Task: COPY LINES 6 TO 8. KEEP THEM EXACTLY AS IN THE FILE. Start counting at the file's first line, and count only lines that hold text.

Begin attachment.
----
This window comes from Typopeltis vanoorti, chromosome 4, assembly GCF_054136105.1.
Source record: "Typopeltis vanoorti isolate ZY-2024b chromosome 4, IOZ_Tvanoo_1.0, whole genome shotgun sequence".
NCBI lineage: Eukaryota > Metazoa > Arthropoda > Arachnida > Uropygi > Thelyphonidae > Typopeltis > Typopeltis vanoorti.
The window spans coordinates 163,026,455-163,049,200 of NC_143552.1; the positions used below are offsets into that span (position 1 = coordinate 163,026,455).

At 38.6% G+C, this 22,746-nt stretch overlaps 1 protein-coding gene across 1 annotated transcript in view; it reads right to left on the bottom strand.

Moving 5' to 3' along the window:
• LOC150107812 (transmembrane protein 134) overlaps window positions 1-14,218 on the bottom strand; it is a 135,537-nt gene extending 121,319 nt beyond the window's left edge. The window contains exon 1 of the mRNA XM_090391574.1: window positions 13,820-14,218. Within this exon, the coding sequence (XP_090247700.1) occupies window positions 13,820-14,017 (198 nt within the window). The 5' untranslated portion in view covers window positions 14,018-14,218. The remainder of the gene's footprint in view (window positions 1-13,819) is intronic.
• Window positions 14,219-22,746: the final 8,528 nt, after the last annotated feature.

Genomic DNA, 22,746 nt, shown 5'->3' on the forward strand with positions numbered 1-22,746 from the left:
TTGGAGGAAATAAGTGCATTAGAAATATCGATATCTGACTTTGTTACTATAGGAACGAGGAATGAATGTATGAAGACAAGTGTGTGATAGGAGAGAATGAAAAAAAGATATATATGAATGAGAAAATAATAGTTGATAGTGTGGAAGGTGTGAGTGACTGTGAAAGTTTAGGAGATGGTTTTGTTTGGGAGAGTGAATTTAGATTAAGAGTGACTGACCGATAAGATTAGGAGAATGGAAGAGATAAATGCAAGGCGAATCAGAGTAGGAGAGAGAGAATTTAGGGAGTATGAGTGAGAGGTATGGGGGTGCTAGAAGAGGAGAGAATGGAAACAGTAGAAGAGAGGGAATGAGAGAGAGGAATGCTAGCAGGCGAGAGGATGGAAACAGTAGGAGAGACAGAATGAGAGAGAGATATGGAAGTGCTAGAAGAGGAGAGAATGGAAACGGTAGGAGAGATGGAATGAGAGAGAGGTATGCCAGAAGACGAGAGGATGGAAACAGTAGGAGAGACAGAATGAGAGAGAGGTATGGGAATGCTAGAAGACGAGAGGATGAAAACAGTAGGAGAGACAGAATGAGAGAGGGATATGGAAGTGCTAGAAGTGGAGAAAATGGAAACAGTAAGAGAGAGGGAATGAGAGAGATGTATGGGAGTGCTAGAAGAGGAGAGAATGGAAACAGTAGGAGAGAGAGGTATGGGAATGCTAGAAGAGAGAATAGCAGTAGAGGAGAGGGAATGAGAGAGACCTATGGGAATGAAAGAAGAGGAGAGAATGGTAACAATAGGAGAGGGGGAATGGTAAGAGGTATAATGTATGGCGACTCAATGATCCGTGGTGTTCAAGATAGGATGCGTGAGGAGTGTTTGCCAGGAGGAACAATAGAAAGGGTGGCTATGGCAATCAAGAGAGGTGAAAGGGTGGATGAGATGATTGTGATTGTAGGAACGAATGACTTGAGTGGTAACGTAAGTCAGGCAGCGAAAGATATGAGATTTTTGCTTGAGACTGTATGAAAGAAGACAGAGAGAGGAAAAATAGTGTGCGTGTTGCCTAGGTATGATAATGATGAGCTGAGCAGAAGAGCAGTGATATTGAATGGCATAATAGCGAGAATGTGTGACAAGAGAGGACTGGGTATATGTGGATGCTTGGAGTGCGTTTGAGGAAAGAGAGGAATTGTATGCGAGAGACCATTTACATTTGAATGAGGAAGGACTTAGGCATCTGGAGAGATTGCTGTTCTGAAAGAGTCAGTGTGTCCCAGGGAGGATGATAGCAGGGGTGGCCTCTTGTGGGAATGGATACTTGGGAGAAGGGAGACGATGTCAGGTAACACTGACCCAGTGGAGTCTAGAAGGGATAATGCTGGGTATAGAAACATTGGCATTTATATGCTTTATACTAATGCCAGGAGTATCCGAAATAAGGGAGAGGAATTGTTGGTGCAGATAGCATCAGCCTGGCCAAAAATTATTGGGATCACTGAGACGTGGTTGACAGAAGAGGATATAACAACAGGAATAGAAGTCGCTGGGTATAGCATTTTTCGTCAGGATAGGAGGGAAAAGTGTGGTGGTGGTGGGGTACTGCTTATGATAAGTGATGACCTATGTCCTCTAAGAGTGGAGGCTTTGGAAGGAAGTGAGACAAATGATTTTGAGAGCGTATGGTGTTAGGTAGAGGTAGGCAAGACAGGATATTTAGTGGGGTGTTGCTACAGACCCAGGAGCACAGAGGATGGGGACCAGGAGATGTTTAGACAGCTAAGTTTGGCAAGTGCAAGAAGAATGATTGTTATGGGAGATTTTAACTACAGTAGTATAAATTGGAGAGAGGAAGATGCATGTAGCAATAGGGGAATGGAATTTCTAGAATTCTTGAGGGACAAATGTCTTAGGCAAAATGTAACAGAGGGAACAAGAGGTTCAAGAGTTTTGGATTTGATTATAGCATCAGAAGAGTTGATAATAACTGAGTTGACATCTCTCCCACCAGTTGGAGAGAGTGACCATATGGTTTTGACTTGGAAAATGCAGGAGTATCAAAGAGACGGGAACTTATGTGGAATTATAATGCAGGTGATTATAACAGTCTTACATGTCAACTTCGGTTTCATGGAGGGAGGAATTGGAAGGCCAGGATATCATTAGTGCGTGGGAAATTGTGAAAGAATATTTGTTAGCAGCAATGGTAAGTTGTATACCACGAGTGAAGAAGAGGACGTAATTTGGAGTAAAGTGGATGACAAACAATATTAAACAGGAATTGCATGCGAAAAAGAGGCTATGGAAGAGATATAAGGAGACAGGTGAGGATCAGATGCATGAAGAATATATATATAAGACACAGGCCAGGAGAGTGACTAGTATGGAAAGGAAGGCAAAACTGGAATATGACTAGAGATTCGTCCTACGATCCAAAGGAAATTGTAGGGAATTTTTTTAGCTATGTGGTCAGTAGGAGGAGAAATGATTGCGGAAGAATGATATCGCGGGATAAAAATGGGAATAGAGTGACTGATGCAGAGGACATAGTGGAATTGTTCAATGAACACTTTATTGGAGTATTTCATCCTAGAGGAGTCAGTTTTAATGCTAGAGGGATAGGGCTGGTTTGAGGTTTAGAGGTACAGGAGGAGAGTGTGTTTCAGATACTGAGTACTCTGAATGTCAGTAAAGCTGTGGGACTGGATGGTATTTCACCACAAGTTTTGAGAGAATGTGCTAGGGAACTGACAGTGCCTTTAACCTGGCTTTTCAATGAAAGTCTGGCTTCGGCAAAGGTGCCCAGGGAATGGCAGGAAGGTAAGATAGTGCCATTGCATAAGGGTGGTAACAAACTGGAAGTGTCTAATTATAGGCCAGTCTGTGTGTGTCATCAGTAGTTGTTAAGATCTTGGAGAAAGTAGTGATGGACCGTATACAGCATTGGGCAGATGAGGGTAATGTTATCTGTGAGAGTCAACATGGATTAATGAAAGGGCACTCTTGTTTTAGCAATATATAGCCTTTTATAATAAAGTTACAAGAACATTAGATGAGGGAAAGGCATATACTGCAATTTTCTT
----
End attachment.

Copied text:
Moving 5' to 3' along the window:
• LOC150107812 (transmembrane protein 134) overlaps window positions 1-14,218 on the bottom strand; it is a 135,537-nt gene extending 121,319 nt beyond the window's left edge. The window contains exon 1 of the mRNA XM_090391574.1: window positions 13,820-14,218. Within this exon, the coding sequence (XP_090247700.1) occupies window positions 13,820-14,017 (198 nt within the window). The 5' untranslated portion in view covers window positions 14,018-14,218. The remainder of the gene's footprint in view (window positions 1-13,819) is intronic.
• Window positions 14,219-22,746: the final 8,528 nt, after the last annotated feature.